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Sen. Robert Casey Joins Filibuster Threat Against Obama’s Cap And Trade Plan

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"Sen. Robert Casey Joins Filibuster Threat Against Obama’s Cap And Trade Plan"

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Sen. Robert Casey (D-PA) has joined conservative senators who want to preserve the threat of a filibuster against President Obama’s legislation to fight global warming pollution. President Obama’s climate adviser Carol Browner has been testing the waters of using the budget reconciliation process to pass his cap-and-trade plan, preventing a floor filibuster and allow passage with the support of 50 senators. However, this effort has “drawn opposition from 28 senators,” in a letter sent Thursday to the Senate Budget Committee:

We oppose using the budget reconciliation process to expedite passage of climate legislation.

The signatories, organized by Mike Johanns (R-NE) and Robert Byrd (D-WV), include 22 Republicans and six Democrats. Every Democrat except for Sen. Casey had indicated their opposition to progressive climate legislation last year, by stating they would have blocked the industry-friendly Lieberman-Warner bill because it did not do enough to protect polluters. On January 28, 2009, Sen. Casey argued convincingly that the Senate needed to address “catastrophic global warming” immediately:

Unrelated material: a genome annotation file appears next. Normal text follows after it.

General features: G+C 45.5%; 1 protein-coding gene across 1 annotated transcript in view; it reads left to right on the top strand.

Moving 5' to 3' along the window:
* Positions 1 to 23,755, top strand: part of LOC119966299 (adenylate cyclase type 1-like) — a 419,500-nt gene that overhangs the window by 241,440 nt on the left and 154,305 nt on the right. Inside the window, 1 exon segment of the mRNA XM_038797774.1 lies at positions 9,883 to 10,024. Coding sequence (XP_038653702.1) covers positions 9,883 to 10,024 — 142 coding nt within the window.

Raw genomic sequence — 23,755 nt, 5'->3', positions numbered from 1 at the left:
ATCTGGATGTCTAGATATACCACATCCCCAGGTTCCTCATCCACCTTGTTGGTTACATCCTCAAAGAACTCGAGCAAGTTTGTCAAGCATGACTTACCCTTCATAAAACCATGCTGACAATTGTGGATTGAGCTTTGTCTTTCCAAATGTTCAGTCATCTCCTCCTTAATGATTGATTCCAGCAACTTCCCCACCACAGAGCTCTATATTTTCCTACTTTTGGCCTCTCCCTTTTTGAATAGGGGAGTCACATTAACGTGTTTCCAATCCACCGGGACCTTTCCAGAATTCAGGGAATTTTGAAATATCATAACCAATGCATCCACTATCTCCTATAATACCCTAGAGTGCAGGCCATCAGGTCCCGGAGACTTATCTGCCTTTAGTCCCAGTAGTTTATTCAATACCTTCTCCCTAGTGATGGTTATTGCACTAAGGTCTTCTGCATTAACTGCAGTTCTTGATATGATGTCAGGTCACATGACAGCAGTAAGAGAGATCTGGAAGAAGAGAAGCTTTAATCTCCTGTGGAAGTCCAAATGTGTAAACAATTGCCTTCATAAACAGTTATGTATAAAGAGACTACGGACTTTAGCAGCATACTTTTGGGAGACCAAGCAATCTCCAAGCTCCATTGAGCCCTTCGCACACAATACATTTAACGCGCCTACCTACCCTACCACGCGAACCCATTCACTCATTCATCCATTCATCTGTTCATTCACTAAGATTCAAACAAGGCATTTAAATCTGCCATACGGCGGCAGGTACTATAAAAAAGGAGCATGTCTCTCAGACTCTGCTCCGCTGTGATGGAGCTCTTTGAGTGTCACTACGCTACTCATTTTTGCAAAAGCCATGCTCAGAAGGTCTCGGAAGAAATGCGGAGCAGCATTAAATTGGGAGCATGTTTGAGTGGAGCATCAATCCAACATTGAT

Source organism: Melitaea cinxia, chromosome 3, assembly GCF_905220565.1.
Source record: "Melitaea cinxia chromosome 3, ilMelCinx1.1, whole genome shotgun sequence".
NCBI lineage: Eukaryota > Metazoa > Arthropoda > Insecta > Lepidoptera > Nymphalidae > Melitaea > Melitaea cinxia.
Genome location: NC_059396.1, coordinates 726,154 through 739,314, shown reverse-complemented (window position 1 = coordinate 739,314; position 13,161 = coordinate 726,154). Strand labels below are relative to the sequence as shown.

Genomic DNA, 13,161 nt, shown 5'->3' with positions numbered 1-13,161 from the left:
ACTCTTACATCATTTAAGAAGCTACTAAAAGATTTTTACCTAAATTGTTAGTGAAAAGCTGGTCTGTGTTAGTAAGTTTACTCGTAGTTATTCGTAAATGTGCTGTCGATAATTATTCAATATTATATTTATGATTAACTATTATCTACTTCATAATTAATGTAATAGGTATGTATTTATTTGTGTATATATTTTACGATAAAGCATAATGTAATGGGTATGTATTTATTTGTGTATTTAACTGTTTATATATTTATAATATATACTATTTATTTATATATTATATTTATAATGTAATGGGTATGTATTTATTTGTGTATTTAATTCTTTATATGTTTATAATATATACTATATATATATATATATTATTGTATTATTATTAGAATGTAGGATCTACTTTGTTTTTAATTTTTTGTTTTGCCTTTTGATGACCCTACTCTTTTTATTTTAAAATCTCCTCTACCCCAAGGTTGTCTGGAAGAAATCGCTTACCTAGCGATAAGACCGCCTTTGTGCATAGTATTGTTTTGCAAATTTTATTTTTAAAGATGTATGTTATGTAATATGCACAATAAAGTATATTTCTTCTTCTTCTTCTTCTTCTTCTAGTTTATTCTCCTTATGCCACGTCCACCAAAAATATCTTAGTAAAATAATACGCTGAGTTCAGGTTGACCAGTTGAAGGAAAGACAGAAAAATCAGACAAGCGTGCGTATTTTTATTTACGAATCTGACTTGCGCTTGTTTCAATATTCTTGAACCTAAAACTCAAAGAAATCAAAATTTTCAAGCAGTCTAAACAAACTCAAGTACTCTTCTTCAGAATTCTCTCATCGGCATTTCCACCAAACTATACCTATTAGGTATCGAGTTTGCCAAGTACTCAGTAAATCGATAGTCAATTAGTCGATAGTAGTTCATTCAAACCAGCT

The threat of catastrophic global warming may seem to be a second priority after fixing our current economic crisis, but I believe that we if we do not address both simultaneously we are setting ourselves up for another crisis in the future that will have untold consequences on the world’s economy and population. We must work aggressively to fix our immediate problems while ensuring our long-term security and prosperity.

The full text of the letter:

March 12, 2009

Dear Chairman Conrad and Ranking Member Gregg:

We oppose using the budget reconciliation process to expedite passage of climate legislation.

Enactment of a cap-and-trade regime is likely to influence nearly every feature of the U.S. economy. Legislation so far‐reaching should be fully vetted and given appropriate time for debate, something the budget reconciliation process does not allow. Using this procedure would circumvent normal Senate practice and would be inconsistent with the Administration’s stated goals of bipartisanship, cooperation, and openness.

We commend you for holding the recent hearing, entitled “Procedures for Consideration of the Budget Resolution/Reconciliation,” which discussed important recommendations for the upcoming budget debate. Maintaining integrity in the budget process is critical to safeguarding the fiscal health of the United States in these challenging times.

Mike Johanns (R-NE)
Robert Byrd (D-WV)
Blanche Lincoln (D-AR)
Carl Levin (D-MI)
Evan Bayh (D-IN)
Mary Landrieu (D-LA)
Ben Nelson (D-NE)
Robert Casey (D-PA)
George Voinovich (R-OH)
Michael Enzi (R-WY.)
Charles Grassley (R-IA)
John McCain (R-AZ)
Kit Bond (R-MO)
Lamar Alexander (R-TN)
Jim Risch (R-ID)
Tom Coburn (R-OK)
David Vitter (R-LA)
John Barrasso (R-WY)
Bob Corker (R-TN)
Michael Crapo (R-ID)
Roger Wicker (R-MS)
John Ensign (R-NV)
Jim Inhofe (R-OK)
Jim Bunning (R-KY)
Susan Collins (R-ME)
Johnny Isakson (R-GA)
Thad Cochran (R-MS)
Kay Bailey Hutchison (R-TX)

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